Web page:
println("eigen decomposition result: $D") // verification val Q = decomp.Q(); val Qt = decomp.Qt(); val B = Q.multiply(D).multiply(Qt); // QDQ' = A = B println("$A =\n$B")   eigen decomposition result: 4x4 [,1] [,2] [,3] [,4] [1,] 24.638176, 0.000000, 0.000000, 0.000000, [2,] 0.000000, -0.038687, 0.000000, 0.000000, [3,] 0.000000, 0.000000, -0.513527, 0.000000, [4,] 0.000000, 0.000000, 0.000000, -4.085962, 4x4 [,1] [,2] [,3] [,4] [1,] 1.000000, 2.000000, 4.000000, 7.000000, [2,] 2.000000, 3.000000, 5.000000, 8.000000, [3,] 4.000000, 5.000000, 6.000000, 9.000000, [4,] 7.000000, 8.000000, 9.000000, 10.000000, = 4x4 [,1] [,2] [,3] [,4] [1,] 1.000000, 2.000000, 4.000000, 7.000000, [2,] 2.000000, 3.000000, 5.000000, 8.000000, [3,] 4.000000, 5.000000, 6.000000, 9.000000, [4,] 7.000000, 8.000000, 9.000000, 10.000000,  Positive Definite Matrices A symmetric matrix $$A$$ is called a positive definite matrix if its eigenvalues are all positive. A symmetric matric matrix $$A$$ is a positive semidefinite matrix if its eigenvalues are all non-negative. Equivalently, a matrix $$A$$ is positive semidefinite if $$x’Ax \geq 0$$ for all $$x$$. Analogously, a symmetric matrix $$A$$ is called a negative definite matrix if its eigenvalues are all negative. A symmetric matric matrix $$A$$ is a negative semidefinite matrix if its eigenvalues are all non-positive. In S2, we have a constructor “PositiveDefiniteMatrixByPositiveDiagonal” that converts a matrix into a symmetric, positive definite matrix, if it is not already so, by forcing the diagonal entries in the eigen decomposition to a small non-negative number.   %use s2 // define a matrix var A = DenseMatrix(arrayOf( doubleArrayOf(1.0, 2.0, 3.0), doubleArrayOf(4.0, 5.0, 6.0), doubleArrayOf(-1.0, -2.0, -3.0))) // A_PDM = Positive Definite Matrix of A val epsilon = 1e-15 val A_PDM = PositiveDefiniteMatrixByPositiveDiagonal(A,epsilon,1.0) println("POSITIVE DEFINITE MATRIX OF\n\n$A \n\n IS \n\n $A_PDM\n")   POSITIVE DEFINITE MATRIX OF 3x3 [,1] [,2] [,3] [1,] 1.000000, 2.000000, 3.000000, [2,] 4.000000, 5.000000, 6.000000, [3,] -1.000000, -2.000000, -3.000000, IS 3x3 [,1] [,2] [,3] [1,] 2.286186, 2.413588, 0.605269, [2,] 2.413588, 5.529211, 1.135817, [3,] 0.605269, 1.135817, 1.284835,  We also have another constructor in S2 named “PositiveSemiDefiniteMatrixNonNegativeDiagonal” which converts a matrix into a symmetric, positive semi-definite matrix, if it is not already so, by forcing the negative diagonal entries in the eigen decomposition to 0.   %use s2 // define a matrix var A = DenseMatrix(arrayOf( doubleArrayOf(1.0, 2.0, 3.0), doubleArrayOf(4.0, 5.0, 6.0), doubleArrayOf(-1.0, -2.0, -3.0))) // A_PSDM = Positive Semi-Definite Matrix of A val epsilon = 100.0 val A_PSDM = PositiveSemiDefiniteMatrixNonNegativeDiagonal(A,epsilon) println("POSITIVE SEMI-DEFINITE MATRIX OF\n\n$A \n\n IS \n\n $A_PSDM\n")   POSITIVE SEMI-DEFINITE MATRIX OF 3x3 [,1] [,2] [,3] [1,] 1.000000, 2.000000, 3.000000, [2,] 4.000000, 5.000000, 6.000000, [3,] -1.000000, -2.000000, -3.000000, IS 3x3 [,1] [,2] [,3] [1,] 7.100233, -0.000000, -0.000000, [2,] -0.000000, 7.100233, -0.000000, [3,] -0.000000, -0.000000, 7.100233,  Spectral Theorem: If $$A$$ is an $$n \times n$$ symmetric matrix, then $$A$$ is orthogonally diagonalizable, which means $$A$$ has $$n$$ eigenvectors which are pairwise orthogonal. Conversely, every orthogonally diagonalizable matrix is symmetric. Polar Decomposition Before proceeding with the definition of polar decomposition, let us make ourselves familiar with “Gram Matrix”: Gram Matrix: If $$A$$ is an $$m \times n$$ matrix, then $$A’A$$ is its Gram matrix. The Gram matrix of $$A$$ is always positive semidefinite. Q: Determine the Gram Matrix of $$A = \begin{bmatrix}1 & 2 & 3\\4 & 5 & 6\\-1 & -2 & -3\end{bmatrix}$$.   %use s2 // define a matrix var A = DenseMatrix(arrayOf( doubleArrayOf(1.0, 2.0, 3.0), doubleArrayOf(4.0, 5.0, 6.0), doubleArrayOf(-1.0, -2.0, -3.0))) // A_T = Tranpose of A val A_T = A.t() //A_T*A = Gram Matrix of A val A_GM = A_T.multiply(A) println("THE GRAM MATRIX OF \n$A \n\n IS \n\n $A_GM\n")   THE GRAM MATRIX OF 3x3 [,1] [,2] [,3] [1,] 1.000000, 2.000000, 3.000000, [2,] 4.000000, 5.000000, 6.000000, [3,] -1.000000, -2.000000, -3.000000, IS 3x3 [,1] [,2] [,3] [1,] 18.000000, 24.000000, 30.000000, [2,] 24.000000, 33.000000, 42.000000, [3,] 30.000000, 42.000000, 54.000000,  Let’s define matrix $$\sqrt{A’A}$$ to be $$QD^{1/2}Q’$$, where $$QDQ’$$ is the diagonalization of $$A’A$$ and $$D^{1/2}$$ is the matrix obtained by taking the diagonal entries of $$D$$. Then $$\sqrt{A’A}$$ is symmetric and satisfies: $$\sqrt{A’A} \sqrt{A’A} = QD^{1/2}Q’ QD^{1/2}Q’ = A’A$$ The matrix $$\sqrt{A’A}$$ is easier to understand than $$A$$ because it is symmetric and positive definite. However, it transforms space in nearly same way as $$A$$. If $$x \in \mathbb {R}^n$$, then: $$\left|Ax\right|^2 = x’A’ Ax = x’ \sqrt{A’A} \sqrt{A’A} x = \left| \sqrt{A’A}x \right|^2$$ In other words, for all $$x$$, the images of $$x$$ under $$A$$ and under $$\sqrt{A’A}$$ have equal norm. This means that for each $$x \in \mathbb {R}^n$$, there is an orthogonal transformation from the range of $$\sqrt{A’A}$$ to the range of $$A$$ which sends $$Ax$$ to $$\sqrt{A’A}x$$. That means, this orthogonal transformation is the same for all $$x$$. Fig: From the above figure, we can observe that the grid-line images under $$A$$ and $$\sqrt{A’A}$$ are of the same shape. $$\implies$$ They are related by orthogonal transformation. This orthogonal transformation can be extended to an orthogonal transformation on $$\mathbb {R}^n$$ even if the range of $$\sqrt{A’A}$$ is not all of $$\mathbb{R}^n$$. Hence, we arrive at a polar decomposition. Polar Decomposition: For any $$n \times n$$ matrix $$A$$, there exists an orthogonal matrix $$R$$ such that $$A = R \sqrt{A’A}$$ Let us implement the polar decomposition using S2.   %use s2 //define matrix A var A = DenseMatrix(arrayOf( doubleArrayOf(4.0, 5.0), doubleArrayOf(6.0, 7.0))) //AT is transpose of A var AT = A.t() //ATA = AT*A var ATA = AT.multiply(A) println(ATA)   2x2 [,1] [,2] [1,] 52.000000, 62.000000, [2,] 62.000000, 74.000000,   %use s2 // define a matrix sqrt(A'A) from previous results var RATA = DenseMatrix(arrayOf( doubleArrayOf((52.0).pow(0.5), (62.0).pow(0.5)), doubleArrayOf((62.0).pow(0.5), (74.0).pow(0.5)))) //Matrix A var A = DenseMatrix(arrayOf( doubleArrayOf(4.0, 5.0), doubleArrayOf(6.0, 7.0))) //calculate inverse of sqrt(A'A) val INVRATA = Inverse(RATA) // R = A*Inverse(sqrt(A'A)) val R = A.multiply(INVRATA) println("R =\n\n$R\n")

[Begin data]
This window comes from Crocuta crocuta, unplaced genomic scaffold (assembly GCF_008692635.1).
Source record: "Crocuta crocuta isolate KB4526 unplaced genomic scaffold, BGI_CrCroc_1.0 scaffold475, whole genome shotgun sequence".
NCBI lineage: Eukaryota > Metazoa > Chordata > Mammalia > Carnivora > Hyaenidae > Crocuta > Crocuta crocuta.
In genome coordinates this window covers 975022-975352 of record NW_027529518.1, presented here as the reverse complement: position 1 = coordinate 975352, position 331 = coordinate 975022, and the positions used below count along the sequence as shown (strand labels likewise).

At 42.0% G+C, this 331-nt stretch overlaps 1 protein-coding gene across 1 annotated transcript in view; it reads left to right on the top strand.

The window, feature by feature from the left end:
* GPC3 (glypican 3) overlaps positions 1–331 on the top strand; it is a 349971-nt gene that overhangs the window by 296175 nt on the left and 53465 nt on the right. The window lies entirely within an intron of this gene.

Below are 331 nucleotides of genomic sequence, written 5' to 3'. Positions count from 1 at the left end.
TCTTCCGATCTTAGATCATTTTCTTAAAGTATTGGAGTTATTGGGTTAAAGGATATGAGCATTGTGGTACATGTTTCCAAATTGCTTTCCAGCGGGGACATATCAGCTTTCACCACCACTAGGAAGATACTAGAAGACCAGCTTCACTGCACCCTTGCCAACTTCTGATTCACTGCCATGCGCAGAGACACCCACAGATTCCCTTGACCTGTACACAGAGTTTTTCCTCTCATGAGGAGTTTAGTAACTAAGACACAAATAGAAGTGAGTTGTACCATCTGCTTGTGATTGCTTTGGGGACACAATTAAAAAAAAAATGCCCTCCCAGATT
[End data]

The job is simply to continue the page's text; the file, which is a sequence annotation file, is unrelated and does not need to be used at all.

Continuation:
//verification
var B = R.multiply(RATA)
println("\nR*sqrt(A'A) = \n\n $B \n\nSAME AS\n\n A = \n\n$A\n")


R =

2x2
[,1] [,2]
[1,] -153.822883, 141.380679,
[2,] -108.655461, 100.269860,

R*sqrt(A'A) =

2x2
[,1] [,2]
[1,] 4.000000, 5.000000,
[2,] 6.000000, 7.000000,

SAME AS

A =

2x2
[,1] [,2]
[1,] 4.000000, 5.000000,
[2,] 6.000000, 7.000000,